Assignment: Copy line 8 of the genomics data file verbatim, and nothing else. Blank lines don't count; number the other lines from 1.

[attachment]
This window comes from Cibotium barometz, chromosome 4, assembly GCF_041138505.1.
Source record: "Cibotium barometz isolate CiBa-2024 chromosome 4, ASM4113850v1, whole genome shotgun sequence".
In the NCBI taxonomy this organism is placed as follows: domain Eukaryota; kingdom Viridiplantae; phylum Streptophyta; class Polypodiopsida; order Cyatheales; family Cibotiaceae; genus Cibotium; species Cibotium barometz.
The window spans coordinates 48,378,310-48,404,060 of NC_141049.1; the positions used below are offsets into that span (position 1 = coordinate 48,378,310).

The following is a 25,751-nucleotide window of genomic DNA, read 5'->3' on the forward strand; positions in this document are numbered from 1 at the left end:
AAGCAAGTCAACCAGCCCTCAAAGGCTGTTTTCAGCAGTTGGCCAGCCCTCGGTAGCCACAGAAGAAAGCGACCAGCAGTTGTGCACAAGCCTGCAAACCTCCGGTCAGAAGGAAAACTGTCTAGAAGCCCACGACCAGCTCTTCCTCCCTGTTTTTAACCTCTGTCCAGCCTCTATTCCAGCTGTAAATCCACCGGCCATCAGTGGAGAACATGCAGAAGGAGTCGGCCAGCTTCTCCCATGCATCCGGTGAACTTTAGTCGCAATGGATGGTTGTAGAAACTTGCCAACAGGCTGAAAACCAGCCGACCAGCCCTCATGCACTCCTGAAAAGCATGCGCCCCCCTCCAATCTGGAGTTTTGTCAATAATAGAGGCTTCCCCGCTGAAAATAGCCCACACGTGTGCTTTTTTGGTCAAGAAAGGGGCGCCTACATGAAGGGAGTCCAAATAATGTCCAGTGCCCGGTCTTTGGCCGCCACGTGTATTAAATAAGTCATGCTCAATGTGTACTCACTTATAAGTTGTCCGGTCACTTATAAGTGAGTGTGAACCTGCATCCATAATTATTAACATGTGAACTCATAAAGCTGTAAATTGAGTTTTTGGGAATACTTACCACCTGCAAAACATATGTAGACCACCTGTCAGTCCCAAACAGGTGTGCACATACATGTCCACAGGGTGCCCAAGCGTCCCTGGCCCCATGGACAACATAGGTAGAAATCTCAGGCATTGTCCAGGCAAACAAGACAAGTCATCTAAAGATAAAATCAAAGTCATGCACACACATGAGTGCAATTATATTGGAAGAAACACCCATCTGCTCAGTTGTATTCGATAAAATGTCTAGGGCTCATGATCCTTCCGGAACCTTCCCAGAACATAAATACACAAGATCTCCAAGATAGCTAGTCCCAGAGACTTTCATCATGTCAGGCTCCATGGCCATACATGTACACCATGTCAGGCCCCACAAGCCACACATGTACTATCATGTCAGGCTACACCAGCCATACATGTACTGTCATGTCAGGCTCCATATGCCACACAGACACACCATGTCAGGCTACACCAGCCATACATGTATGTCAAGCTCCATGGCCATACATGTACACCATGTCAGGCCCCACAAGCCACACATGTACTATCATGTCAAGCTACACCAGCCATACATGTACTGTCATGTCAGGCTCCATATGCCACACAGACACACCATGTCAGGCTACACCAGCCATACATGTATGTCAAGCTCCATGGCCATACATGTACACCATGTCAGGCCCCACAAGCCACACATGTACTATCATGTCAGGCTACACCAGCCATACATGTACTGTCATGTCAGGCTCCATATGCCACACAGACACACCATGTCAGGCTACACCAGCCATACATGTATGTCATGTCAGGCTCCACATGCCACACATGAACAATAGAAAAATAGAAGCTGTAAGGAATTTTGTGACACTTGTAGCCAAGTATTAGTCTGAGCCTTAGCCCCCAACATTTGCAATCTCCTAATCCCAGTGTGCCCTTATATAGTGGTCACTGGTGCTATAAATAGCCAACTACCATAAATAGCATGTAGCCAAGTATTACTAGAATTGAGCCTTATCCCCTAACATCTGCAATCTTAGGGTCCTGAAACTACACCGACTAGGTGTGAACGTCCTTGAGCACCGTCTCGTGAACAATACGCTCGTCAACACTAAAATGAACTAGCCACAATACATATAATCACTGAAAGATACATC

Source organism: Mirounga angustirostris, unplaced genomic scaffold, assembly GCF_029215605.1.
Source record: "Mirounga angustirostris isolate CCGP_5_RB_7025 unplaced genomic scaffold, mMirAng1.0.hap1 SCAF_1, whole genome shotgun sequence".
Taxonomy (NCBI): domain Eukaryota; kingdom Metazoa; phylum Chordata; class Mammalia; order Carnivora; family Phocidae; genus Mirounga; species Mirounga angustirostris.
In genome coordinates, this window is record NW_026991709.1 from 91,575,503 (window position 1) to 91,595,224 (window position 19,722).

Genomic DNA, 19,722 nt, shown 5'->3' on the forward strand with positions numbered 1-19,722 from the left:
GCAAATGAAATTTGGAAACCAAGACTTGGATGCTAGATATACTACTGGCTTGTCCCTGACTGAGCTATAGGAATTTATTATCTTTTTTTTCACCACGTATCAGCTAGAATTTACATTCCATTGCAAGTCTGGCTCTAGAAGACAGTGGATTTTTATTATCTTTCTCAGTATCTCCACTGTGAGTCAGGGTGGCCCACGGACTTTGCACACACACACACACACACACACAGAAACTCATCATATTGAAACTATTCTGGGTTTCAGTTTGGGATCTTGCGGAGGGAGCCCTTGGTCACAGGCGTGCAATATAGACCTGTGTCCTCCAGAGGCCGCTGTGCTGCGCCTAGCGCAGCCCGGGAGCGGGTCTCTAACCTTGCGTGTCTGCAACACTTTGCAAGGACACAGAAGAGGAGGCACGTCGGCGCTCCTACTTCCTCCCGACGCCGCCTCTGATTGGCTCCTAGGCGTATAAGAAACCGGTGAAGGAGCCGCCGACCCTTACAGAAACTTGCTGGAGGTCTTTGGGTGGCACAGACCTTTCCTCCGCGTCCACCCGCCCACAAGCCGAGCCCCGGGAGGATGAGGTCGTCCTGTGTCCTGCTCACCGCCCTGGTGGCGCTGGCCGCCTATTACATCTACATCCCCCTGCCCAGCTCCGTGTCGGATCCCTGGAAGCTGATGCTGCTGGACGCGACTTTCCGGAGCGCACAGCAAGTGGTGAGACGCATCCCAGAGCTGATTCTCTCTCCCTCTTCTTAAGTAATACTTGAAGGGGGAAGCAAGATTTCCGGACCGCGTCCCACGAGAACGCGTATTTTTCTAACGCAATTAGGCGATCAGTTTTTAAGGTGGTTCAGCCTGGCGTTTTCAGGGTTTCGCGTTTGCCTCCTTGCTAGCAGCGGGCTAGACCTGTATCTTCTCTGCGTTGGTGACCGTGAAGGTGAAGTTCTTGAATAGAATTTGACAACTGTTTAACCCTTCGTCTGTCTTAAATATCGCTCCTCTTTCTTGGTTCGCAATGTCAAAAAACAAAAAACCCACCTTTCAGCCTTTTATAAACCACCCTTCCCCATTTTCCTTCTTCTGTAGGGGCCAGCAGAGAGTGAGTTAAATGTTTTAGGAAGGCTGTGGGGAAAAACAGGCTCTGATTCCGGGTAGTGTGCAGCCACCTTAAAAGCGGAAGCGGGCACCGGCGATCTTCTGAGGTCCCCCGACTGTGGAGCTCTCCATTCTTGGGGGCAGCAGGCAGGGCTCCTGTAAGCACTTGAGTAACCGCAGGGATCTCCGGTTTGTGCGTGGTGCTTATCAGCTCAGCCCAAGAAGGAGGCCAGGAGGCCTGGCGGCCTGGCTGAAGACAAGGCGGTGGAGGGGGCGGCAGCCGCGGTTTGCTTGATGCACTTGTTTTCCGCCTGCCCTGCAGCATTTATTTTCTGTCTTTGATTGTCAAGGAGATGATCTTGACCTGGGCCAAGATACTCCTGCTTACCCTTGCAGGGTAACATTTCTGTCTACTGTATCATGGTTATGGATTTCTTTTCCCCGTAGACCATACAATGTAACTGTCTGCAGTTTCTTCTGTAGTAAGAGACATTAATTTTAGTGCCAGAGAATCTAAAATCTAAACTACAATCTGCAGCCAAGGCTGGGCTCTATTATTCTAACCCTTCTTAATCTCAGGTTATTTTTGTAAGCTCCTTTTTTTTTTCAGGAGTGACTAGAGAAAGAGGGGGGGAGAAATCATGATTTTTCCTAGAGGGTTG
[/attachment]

Source record: "Mirounga angustirostris isolate CCGP_5_RB_7025 unplaced genomic scaffold, mMirAng1.0.hap1 SCAF_1, whole genome shotgun sequence".